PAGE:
7. Connessione – Leonardo Da Vinci never provided a table of contents, an outline, or an index for any of his writings. It seemed like his notes were written at random. He had a sense for connectedness. He didnt need to organize his notes because he saw how everything was related to one another. In one of his writings called “How to Make an Imaginary Animal Appear Real” he said, “if therefore you wish to make one of your imagined animals appear natural–let us suppose it to be a dragon–take for its head that of a mastiff or setter, for its eyes those of a cat, for its ears those of a porcupine, for its nose that of a greyhound, with the eyebrows of a lion, the temples of an old cock, and the neck of a water tortoise.” So it is in life, you can take what has always been and use it in a way that was never done, and it may become more than what you had ever imagined.

The development of our minds seems to have fallen along the side of the road as our physical appearances have cruised ahead and taken the spot of focus in our lives. It is true that it is in the physical world that we are judged: our words, actions, and productions, however it is through the development of our minds–through the adaptation, evolution, and progression of our thoughts and mindsets–that we can incur those same physical manifestations of our inner beings. Until we break the paradigms that have held us captive, slaves to the sub-par standards of society that have undeservingly held the power in our interworking for far too long, we will never develop our minds to their greatest potential. By leaving yourself to fester apathetically in the same sanctuary of unchangingness in which you have reveled for so long in your own dilapidating intelligence, you are willingly choosing to be less than you could be: a fool’s mission. The way to develop the mind is not adequately described in words, discourses, and theses; the true genius is in each one of us, showing us the way, guiding us to higher levels of thought, and molding us into higher-minded individuals. Be the change, or sit back and enjoy the “ride.”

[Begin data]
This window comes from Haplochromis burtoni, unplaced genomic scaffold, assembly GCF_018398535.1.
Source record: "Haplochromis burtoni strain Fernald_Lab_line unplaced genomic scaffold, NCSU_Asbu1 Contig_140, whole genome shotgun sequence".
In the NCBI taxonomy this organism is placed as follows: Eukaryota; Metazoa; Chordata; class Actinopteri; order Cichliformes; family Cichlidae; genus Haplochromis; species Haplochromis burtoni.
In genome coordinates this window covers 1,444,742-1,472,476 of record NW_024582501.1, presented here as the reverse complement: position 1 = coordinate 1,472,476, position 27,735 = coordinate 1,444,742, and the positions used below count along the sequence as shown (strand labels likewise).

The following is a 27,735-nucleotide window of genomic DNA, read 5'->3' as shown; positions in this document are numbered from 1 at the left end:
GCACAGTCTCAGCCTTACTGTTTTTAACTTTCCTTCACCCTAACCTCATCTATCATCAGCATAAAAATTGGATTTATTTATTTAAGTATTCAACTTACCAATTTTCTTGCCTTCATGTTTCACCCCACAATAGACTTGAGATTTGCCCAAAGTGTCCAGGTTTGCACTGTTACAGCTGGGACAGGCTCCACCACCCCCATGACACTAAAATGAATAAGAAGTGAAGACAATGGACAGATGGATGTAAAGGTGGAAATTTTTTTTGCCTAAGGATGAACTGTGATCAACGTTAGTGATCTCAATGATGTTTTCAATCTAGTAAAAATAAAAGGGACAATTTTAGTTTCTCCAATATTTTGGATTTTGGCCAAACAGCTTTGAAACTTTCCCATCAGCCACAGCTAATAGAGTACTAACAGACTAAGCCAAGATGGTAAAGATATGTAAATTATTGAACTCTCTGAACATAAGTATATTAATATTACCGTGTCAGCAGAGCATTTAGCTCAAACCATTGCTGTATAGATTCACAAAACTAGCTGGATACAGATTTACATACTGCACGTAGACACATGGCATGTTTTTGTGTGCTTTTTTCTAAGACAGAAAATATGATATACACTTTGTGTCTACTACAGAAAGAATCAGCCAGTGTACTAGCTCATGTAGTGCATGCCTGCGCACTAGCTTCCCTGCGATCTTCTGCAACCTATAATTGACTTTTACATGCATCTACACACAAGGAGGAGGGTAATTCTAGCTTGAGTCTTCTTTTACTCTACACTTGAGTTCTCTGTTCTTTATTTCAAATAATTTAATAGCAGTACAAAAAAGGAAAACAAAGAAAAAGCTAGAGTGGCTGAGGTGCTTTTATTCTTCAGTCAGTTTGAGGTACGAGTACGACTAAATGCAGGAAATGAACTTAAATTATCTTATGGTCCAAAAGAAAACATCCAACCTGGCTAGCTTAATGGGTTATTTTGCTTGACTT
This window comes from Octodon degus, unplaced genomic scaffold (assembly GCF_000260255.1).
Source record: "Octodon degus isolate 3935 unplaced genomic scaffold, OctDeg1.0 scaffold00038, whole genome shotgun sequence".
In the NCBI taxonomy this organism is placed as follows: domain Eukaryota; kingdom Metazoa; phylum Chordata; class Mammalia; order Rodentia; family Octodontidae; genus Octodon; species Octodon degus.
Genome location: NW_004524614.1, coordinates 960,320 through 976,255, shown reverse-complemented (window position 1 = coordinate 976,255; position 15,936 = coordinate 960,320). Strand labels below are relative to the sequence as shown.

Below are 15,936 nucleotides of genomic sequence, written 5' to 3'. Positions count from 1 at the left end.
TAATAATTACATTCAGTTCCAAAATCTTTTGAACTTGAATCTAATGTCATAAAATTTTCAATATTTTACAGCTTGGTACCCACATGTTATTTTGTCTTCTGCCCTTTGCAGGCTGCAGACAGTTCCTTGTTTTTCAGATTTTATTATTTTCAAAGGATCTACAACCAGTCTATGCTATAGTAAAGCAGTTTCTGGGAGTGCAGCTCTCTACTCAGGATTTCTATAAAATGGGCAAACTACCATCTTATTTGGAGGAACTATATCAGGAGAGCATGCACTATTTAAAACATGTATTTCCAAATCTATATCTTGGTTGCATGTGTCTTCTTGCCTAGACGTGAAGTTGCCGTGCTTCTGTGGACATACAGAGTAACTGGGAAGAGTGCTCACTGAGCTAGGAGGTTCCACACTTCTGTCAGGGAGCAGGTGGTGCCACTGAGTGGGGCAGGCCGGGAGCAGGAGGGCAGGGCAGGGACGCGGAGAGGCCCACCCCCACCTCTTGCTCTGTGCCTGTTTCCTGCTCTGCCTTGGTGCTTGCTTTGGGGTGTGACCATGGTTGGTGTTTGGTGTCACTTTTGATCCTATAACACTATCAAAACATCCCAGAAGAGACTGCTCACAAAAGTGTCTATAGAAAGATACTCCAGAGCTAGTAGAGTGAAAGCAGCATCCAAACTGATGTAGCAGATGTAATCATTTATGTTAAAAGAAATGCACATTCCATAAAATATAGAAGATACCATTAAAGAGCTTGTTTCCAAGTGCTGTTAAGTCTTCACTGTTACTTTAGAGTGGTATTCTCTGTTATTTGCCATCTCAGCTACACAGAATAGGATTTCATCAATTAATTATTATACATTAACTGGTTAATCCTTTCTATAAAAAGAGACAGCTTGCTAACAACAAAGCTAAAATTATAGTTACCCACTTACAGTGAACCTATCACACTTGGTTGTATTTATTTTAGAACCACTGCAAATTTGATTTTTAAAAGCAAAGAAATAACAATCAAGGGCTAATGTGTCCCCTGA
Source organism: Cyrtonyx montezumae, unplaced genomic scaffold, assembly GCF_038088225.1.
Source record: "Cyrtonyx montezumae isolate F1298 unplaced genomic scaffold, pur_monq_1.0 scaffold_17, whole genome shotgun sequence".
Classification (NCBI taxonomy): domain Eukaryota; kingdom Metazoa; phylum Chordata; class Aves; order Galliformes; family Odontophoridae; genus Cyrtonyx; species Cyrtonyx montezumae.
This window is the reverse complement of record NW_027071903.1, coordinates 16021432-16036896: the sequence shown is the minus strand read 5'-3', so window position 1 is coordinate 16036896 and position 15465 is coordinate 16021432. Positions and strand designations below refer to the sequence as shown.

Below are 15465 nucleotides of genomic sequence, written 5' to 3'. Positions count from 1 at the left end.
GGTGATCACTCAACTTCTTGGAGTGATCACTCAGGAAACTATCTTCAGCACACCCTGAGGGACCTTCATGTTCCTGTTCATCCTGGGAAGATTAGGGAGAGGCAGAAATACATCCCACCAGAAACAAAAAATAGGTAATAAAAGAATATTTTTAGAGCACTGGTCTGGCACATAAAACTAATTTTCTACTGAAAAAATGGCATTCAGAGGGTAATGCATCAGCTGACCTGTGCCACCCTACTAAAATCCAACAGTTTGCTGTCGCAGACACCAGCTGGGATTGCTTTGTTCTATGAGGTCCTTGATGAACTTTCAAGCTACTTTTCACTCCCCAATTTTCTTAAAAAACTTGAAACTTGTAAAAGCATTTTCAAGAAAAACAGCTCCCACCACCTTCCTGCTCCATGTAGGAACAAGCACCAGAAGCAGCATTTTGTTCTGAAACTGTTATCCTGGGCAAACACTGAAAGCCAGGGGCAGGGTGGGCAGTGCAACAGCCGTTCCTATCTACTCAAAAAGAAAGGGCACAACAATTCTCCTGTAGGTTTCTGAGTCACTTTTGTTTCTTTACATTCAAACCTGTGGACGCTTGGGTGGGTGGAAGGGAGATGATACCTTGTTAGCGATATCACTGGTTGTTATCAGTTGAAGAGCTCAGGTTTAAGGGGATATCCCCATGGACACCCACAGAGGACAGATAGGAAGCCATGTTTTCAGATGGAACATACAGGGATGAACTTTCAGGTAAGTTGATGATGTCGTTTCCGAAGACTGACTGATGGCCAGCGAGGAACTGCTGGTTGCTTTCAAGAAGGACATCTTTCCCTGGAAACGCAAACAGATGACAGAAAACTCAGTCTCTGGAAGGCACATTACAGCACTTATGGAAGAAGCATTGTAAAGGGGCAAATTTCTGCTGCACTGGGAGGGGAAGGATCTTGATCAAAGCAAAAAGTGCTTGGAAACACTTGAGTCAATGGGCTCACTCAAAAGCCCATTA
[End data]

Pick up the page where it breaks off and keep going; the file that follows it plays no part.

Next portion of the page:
Ruben Harris
Adam T. Wamack (co-author)